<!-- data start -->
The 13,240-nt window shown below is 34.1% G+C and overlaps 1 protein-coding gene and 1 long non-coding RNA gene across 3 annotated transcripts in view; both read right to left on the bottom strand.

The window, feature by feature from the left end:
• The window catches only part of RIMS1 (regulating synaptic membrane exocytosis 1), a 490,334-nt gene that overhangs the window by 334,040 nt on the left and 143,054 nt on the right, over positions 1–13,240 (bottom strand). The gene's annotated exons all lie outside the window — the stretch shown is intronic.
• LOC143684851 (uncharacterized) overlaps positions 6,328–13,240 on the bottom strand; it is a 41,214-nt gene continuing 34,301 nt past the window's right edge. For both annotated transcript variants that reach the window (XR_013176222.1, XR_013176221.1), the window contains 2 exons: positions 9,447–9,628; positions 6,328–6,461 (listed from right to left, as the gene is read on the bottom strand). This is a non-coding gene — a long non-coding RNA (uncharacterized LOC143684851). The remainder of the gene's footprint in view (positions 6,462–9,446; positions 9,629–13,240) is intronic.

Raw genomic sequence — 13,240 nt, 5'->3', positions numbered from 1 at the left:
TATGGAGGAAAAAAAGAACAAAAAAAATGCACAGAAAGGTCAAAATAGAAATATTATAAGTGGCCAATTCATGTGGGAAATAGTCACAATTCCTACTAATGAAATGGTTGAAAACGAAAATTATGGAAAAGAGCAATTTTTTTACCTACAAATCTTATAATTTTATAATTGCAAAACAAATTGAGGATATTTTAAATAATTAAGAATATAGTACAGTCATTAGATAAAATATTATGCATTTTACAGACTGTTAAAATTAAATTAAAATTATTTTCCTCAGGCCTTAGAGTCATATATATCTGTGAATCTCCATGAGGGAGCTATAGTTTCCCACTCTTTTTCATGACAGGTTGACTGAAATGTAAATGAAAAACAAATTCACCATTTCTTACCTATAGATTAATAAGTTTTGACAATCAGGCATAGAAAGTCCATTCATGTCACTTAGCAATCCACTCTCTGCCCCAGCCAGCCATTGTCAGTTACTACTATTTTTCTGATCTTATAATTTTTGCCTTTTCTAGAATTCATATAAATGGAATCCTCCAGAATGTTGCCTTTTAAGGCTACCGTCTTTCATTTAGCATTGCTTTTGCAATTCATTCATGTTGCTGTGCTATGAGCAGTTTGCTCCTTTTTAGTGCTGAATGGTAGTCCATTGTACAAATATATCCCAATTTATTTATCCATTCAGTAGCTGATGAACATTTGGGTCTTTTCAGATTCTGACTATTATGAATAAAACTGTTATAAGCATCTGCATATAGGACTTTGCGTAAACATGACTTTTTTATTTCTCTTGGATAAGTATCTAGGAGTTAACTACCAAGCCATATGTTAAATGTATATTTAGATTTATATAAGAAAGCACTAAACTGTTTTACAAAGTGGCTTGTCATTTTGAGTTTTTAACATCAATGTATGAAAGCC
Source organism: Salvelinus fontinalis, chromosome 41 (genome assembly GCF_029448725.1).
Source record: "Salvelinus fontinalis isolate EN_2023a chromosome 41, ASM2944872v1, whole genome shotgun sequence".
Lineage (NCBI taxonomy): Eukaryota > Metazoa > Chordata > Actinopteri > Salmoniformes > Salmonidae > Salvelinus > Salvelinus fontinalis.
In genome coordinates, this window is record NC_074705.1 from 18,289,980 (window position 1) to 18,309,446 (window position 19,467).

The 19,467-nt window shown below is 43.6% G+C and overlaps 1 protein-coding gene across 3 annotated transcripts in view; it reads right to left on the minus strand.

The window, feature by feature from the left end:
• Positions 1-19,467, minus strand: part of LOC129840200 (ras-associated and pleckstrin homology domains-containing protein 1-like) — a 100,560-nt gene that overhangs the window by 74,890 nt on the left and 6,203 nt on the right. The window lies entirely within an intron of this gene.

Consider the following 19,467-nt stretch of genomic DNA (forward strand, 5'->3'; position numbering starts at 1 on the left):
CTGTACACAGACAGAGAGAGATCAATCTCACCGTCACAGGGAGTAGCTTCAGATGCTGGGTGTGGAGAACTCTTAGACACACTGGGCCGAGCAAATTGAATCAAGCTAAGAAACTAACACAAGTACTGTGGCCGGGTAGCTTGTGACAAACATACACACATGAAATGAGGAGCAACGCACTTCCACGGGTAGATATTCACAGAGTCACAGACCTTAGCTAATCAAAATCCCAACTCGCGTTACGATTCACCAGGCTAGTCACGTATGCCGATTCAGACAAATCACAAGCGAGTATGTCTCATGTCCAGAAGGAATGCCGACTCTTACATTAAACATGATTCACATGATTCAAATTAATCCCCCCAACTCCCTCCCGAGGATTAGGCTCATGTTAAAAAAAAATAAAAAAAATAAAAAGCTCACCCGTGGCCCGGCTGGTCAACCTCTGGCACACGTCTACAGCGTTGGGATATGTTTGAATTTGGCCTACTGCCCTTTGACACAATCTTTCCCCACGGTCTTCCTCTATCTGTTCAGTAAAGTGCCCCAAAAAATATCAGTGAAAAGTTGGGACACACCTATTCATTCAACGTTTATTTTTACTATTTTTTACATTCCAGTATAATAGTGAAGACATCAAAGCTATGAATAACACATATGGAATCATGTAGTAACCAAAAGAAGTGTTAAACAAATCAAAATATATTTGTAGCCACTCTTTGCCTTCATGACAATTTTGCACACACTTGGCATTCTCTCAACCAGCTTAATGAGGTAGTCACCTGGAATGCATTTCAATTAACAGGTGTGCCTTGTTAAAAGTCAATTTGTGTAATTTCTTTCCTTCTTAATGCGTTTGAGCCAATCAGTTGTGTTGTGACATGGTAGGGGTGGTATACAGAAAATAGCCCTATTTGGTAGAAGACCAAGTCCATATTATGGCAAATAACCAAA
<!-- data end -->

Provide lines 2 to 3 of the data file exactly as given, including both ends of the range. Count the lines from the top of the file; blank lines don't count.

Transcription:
The window, feature by feature from the left end:
• The window catches only part of RIMS1 (regulating synaptic membrane exocytosis 1), a 490,334-nt gene that overhangs the window by 334,040 nt on the left and 143,054 nt on the right, over positions 1–13,240 (bottom strand). The gene's annotated exons all lie outside the window — the stretch shown is intronic.